Opinion: Will Move to Purge Ohio Voting Rolls Kickstart Congressional Action?

Fifty-two years ago this week, John Lewis of Georgia was a young activist, not the Democratic congressman he is today. Yet he got a warmer welcome from the then-president of the United States, Lyndon B. Johnson, than from today’s occupant of the White House.

On the Twitter feed of the longtime member of the U.S. House of Representatives, you can see a picture celebrating that time a few decades ago, when, with Democratic and Republican support, the Voting Rights Act of 1965 was passed and then signed.

Lewis was one of those who suffered arrests and shed blood to make it so. You might think that at 77 years of age, he has earned the right to relax just a little. But instead of celebrating progress made, he has to ignore occasional insults from President Donald Trump and some of his congressional colleagues, while refighting a version of that same fight for voting rights.

Every day there is that reminder, whether it is a Presidential Advisory Commission on Election Integrity, stacked with a rogue’s gallery of folks with a history of searching for nonexistent hordes of fraudulent voters, or news that Trump’s Justice Department has joined Ohio’s campaign to purge its voter rolls.

How many in Congress will stand with their colleague and other leaders to strengthen rather than dilute the power of that defining law from 52 years ago? How many will stand with a president who asked minority communities to support him — “what do you have to lose” was both question and challenge — with a grab bag of policies that illustrates exactly what his statements meant?

Opinion: Democracy — With Big Brother in the Voting Booth

Some Americans believe in small government — until they don’t.

Remember the conservative mantra, “government is the problem?” Well, toss out that way of thinking for a group of leaders — some elected, some appointed — who want to create a complicated new arm of government bureaucracy, one that reaches into how and how often a person votes and sucks up a chunk of your Social Security number for good measure. And we’re paying for this?

Some Americans believe in small government — until they don’t. Remember the conservative mantra, “government is the problem?” Well, toss out that way of thinking for a group of leaders — some elected, some appointed — who want to create a complicated new arm of government bureaucracy, one that reaches into how and how often a person votes and sucks up a chunk of your Social Security number for good measure. And we’re paying for this?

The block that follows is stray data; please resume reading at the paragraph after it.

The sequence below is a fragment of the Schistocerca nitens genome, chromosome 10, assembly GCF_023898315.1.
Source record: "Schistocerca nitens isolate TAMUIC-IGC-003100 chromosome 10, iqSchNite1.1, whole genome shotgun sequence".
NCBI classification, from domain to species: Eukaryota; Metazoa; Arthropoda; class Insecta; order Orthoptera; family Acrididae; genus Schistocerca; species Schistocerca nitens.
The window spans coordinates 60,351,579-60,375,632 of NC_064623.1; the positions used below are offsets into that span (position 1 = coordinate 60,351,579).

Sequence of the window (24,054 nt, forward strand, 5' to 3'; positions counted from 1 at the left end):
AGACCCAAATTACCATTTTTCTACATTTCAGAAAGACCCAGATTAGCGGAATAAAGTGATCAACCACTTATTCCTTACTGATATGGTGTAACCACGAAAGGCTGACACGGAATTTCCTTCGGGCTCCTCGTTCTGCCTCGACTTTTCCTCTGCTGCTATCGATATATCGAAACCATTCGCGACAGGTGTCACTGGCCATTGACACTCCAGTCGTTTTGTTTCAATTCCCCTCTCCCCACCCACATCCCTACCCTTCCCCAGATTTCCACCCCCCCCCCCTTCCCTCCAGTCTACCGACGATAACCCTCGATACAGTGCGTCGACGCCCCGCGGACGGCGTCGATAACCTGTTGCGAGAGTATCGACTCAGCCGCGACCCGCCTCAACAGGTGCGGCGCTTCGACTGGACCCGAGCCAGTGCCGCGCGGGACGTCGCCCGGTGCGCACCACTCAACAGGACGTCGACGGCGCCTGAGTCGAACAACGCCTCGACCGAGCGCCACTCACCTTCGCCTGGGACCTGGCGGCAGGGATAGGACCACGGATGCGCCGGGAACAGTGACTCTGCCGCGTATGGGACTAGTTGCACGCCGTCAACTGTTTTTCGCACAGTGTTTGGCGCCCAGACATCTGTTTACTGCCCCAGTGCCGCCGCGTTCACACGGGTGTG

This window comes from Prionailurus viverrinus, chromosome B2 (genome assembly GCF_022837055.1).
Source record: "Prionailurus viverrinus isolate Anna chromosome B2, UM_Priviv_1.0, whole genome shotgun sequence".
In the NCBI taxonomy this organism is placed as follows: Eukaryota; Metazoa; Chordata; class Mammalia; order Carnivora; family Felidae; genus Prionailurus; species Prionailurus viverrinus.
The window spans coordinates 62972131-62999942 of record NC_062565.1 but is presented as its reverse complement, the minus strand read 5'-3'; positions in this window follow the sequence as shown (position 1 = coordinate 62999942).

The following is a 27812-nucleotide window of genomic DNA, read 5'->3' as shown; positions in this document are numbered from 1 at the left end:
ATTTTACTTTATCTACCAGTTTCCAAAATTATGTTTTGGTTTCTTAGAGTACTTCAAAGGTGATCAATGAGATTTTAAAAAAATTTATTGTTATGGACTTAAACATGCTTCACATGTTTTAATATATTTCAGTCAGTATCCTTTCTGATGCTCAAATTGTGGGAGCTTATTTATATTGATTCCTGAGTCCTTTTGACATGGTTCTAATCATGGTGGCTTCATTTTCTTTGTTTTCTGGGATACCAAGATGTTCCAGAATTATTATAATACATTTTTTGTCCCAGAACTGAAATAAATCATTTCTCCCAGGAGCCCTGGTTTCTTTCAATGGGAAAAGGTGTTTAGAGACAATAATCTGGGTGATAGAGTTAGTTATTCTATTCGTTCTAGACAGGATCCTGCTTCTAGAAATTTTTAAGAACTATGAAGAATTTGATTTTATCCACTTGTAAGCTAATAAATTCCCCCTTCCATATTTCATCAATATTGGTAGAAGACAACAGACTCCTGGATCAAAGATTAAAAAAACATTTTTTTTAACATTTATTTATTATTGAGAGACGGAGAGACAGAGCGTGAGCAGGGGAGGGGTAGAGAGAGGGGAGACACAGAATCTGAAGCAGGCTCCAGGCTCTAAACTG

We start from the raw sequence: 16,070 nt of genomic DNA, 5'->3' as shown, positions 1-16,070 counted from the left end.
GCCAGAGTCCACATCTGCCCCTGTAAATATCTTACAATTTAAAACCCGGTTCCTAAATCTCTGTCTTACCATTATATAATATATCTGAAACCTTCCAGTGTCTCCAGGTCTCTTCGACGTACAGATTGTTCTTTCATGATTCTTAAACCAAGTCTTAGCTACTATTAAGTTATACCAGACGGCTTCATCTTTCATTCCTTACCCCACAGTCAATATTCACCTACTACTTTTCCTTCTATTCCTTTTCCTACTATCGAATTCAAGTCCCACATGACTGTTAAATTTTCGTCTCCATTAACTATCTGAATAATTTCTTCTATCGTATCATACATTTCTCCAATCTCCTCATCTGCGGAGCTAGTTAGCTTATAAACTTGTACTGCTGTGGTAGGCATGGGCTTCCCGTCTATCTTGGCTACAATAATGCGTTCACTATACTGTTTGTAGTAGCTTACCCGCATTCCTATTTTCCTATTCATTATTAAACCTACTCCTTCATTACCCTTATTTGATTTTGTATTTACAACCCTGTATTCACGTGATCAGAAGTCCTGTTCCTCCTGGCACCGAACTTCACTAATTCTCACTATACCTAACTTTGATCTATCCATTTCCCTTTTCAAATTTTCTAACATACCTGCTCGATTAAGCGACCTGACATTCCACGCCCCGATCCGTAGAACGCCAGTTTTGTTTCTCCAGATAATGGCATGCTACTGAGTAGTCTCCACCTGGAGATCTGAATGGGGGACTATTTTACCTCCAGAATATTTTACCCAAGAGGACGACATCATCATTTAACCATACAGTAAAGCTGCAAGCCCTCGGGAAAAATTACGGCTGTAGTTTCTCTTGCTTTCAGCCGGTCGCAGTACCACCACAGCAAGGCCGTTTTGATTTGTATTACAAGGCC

Still No N.C. Governor-Elect as Voting Charges Echo Trump’s Claims

CHARLOTTE, N.C. — Nov. 8 was weeks ago, and yet the election’s aftermath continues. On the national stage and in the headlines, the winners, losers and those who barely made a dent are unhappy and are doing something about it, from recounts to tweets to repeating debunked conspiracy theories of hordes of illegal voters.

In North Carolina, folks are saying, “Welcome to the club!”

 

Voting Restrictions Won’t ‘Make America Great Again’

Donald Trump plans to take his black voter “outreach” to a predominantly African-American audience with a visit to Detroit this weekend, perhaps to quell criticism that his recent speeches about African-Americans have been delivered primarily to whites. That was certainly true during his August stop in Charlotte, N.C., where he began tailoring his message to black voters, who have been roundly rejecting him at the polls.

“If African-Americans give Donald Trump a chance by giving me their vote,” he said, “the result will be amazing.” The Republican presidential candidate cast Democrats and their nominee Hillary Clinton as the true bigots, who “have taken African-American votes totally for granted.”

But Trump’s inclusive Charlotte takeaway — one that seemed geared to the diverse, more progressive “New South” city — has been undermined by a series of clumsy and insulting overtures, and by his and his party’s support for tactics that could remind many black voters of the old South.

Supreme Court Could Decide Voter-Restriction Battle in NC

Last week, voting-rights advocates hailed a legal victory—at least briefly—when a three-judge panel of the U.S. Court of Appeals for the 4th Circuit cleared the way for North Carolina voters to utilize same-day voter registration and out-of-precinct provisional balloting, both of which were eliminated in a revision of the state’s election law that was passed by a Republican legislature in 2013.

But any celebration was incomplete—and short-lived.

North Carolina attorney general dislikes laws he must defend

Roy Cooper wants everyone to know how he really feels. That must be why he wrote a column lamenting why and how he thinks his home state of North Carolina is moving in the wrong direction – that, and perhaps he’s trying out for a gubernatorial run in 2016.

Familiar lines drawn as Justice sues N.C. over voting law

You really could see this one coming. When Attorney General Eric Holder on Monday announced that the Justice Department would sue North Carolina over a controversial new voting law Holder says discriminates on the basis of race, no one was surprised. Those on both sides were ready – some cheering and others defensive — as North Carolina continues to be a puzzle for those who tagged it as that moderate Southern state that voted for Barack Obama in 2008. It’s now making headlines for conservative legislation and the resulting vehement pushback from groups inside – and now outside – its borders.